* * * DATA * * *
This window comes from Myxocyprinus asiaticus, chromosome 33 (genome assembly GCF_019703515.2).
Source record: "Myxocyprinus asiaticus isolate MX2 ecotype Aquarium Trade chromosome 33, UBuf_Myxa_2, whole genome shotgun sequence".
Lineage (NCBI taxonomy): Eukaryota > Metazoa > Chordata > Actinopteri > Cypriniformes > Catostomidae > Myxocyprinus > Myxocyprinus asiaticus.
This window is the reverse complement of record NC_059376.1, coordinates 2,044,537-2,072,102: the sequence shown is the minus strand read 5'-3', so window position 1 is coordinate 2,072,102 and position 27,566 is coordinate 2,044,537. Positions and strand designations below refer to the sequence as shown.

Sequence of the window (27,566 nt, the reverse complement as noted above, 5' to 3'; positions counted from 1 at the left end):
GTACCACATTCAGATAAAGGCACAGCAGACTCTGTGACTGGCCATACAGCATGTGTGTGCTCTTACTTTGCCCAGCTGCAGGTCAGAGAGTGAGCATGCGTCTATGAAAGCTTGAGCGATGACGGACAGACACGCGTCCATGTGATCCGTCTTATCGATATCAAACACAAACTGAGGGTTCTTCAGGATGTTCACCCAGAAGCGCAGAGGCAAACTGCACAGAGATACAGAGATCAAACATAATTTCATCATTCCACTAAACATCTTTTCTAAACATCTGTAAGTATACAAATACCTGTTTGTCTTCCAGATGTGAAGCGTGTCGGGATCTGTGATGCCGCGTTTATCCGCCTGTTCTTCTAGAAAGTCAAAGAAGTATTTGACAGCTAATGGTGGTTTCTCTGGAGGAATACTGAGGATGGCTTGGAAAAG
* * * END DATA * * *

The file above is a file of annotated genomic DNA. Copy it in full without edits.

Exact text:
This window comes from Myxocyprinus asiaticus, chromosome 33 (genome assembly GCF_019703515.2).
Source record: "Myxocyprinus asiaticus isolate MX2 ecotype Aquarium Trade chromosome 33, UBuf_Myxa_2, whole genome shotgun sequence".
Lineage (NCBI taxonomy): Eukaryota > Metazoa > Chordata > Actinopteri > Cypriniformes > Catostomidae > Myxocyprinus > Myxocyprinus asiaticus.
This window is the reverse complement of record NC_059376.1, coordinates 2,044,537-2,072,102: the sequence shown is the minus strand read 5'-3', so window position 1 is coordinate 2,072,102 and position 27,566 is coordinate 2,044,537. Positions and strand designations below refer to the sequence as shown.

Sequence of the window (27,566 nt, the reverse complement as noted above, 5' to 3'; positions counted from 1 at the left end):
GTACCACATTCAGATAAAGGCACAGCAGACTCTGTGACTGGCCATACAGCATGTGTGTGCTCTTACTTTGCCCAGCTGCAGGTCAGAGAGTGAGCATGCGTCTATGAAAGCTTGAGCGATGACGGACAGACACGCGTCCATGTGATCCGTCTTATCGATATCAAACACAAACTGAGGGTTCTTCAGGATGTTCACCCAGAAGCGCAGAGGCAAACTGCACAGAGATACAGAGATCAAACATAATTTCATCATTCCACTAAACATCTTTTCTAAACATCTGTAAGTATACAAATACCTGTTTGTCTTCCAGATGTGAAGCGTGTCGGGATCTGTGATGCCGCGTTTATCCGCCTGTTCTTCTAGAAAGTCAAAGAAGTATTTGACAGCTAATGGTGGTTTCTCTGGAGGAATACTGAGGATGGCTTGGAAAAG